In the Footsteps of the Gods: network approach to modeling Roman Religious Processions

Posted on 07 February 2017

Talk: Katherine Crawford (Southampton), “In the Footsteps of the Gods: network approach to modeling Roman Religious Processions”.


Date: Tuesday, 7 February 2017

Time: starting at 17:00 c.t. (i.e. 17:15)

Venue: DAI, Wiegandhaus, Podbielskiallee 69-71, D-14195 Berlin (map)


Religion was woven into the fabric of Roman society, its visibility ranging from monumental temples to the practice of festival activity. Religious processions, in particular, were carefully choreographed rituals that linked disparate spaces and people together within the cityscape. Despite their acknowledged regularity within the Roman world, our understanding of religious processional movement remains extremely limited. Studies concerning Triumphal, funerary, and circus processions dominate current scholarship due to their greater documentation by the ancient literary sources. These processions, however, formed only a fraction of Roman processional activity. Recent years have seen an increase of scholarship interested in different aspects of processions and movement within the cityscape. In light of this, a reconsideration of the degree to which we can study processions within the archaeological record is warranted. As the record of the performance of processions was primarily held in the memories of those who took part of heard about them, the ways in which they can be studied is challenging. Adopting a theoretical and computer based approach, a critical analysis of the relationship between a procession’s movement patterns and engagement with the urban environment can be studied.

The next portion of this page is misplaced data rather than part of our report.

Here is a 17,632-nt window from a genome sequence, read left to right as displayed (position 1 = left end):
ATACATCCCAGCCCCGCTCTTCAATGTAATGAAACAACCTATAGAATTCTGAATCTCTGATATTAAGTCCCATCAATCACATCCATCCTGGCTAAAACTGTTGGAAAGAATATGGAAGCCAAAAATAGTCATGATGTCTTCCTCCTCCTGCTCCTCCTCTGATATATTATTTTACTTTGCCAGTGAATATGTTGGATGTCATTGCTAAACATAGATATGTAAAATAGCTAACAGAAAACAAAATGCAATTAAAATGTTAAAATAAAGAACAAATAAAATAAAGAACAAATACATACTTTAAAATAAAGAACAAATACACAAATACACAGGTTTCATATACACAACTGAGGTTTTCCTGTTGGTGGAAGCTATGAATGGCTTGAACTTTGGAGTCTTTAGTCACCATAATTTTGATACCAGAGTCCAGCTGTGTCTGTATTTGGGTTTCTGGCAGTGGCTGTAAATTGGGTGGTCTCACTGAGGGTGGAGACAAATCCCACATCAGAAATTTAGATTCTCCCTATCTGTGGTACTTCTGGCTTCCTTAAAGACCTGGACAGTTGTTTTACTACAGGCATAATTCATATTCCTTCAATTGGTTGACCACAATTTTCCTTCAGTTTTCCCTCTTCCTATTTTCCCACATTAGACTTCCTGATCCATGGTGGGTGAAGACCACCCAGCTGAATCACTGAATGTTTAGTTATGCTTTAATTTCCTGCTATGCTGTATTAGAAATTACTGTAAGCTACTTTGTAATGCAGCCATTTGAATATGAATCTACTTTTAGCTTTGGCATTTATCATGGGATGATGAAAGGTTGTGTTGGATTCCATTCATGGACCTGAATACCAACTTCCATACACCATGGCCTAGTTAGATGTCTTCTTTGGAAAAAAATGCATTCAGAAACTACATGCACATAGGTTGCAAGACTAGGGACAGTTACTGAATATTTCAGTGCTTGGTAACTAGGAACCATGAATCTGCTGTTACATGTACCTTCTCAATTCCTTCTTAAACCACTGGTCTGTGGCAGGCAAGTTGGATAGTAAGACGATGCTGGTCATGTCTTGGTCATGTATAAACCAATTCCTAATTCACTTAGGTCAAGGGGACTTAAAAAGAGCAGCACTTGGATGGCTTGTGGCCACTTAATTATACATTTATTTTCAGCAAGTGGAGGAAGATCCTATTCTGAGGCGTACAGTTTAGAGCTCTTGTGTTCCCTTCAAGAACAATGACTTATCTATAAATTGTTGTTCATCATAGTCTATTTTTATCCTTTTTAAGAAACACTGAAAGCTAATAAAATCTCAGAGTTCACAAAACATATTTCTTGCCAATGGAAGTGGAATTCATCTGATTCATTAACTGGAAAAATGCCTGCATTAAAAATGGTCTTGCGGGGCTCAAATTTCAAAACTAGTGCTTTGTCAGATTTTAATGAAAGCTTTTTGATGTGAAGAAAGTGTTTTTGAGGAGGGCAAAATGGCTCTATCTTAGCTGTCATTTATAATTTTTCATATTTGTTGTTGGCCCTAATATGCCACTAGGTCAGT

The previous decades have seen valuable approaches to the study of movement within the ancient city. Notably, space syntax approaches have posited looking at urban landscapes and movement potential. In terms of processional movement, a more rigorous approach is required. Processions were not static events, but constantly changing to adapt to different circumstances. Focusing on the city of Ostia, Rome’s ancient port, this paper will introduce a network and GIS based approach to the study of processional movement. Application of closeness and betweenness centrality measures to both the street network and various social activities presents a multifaceted approach for determining factors that may have have impacted the route chosen for processions. Analysis of the resulting models provides valuable information for understanding how spaces and social activities influenced a procession’s route. The combination of digitald methods of analysis with archaeological material ultimately provides insight into the dynamic relationship that existed between religious spaces and the negotiation of ritual activities.


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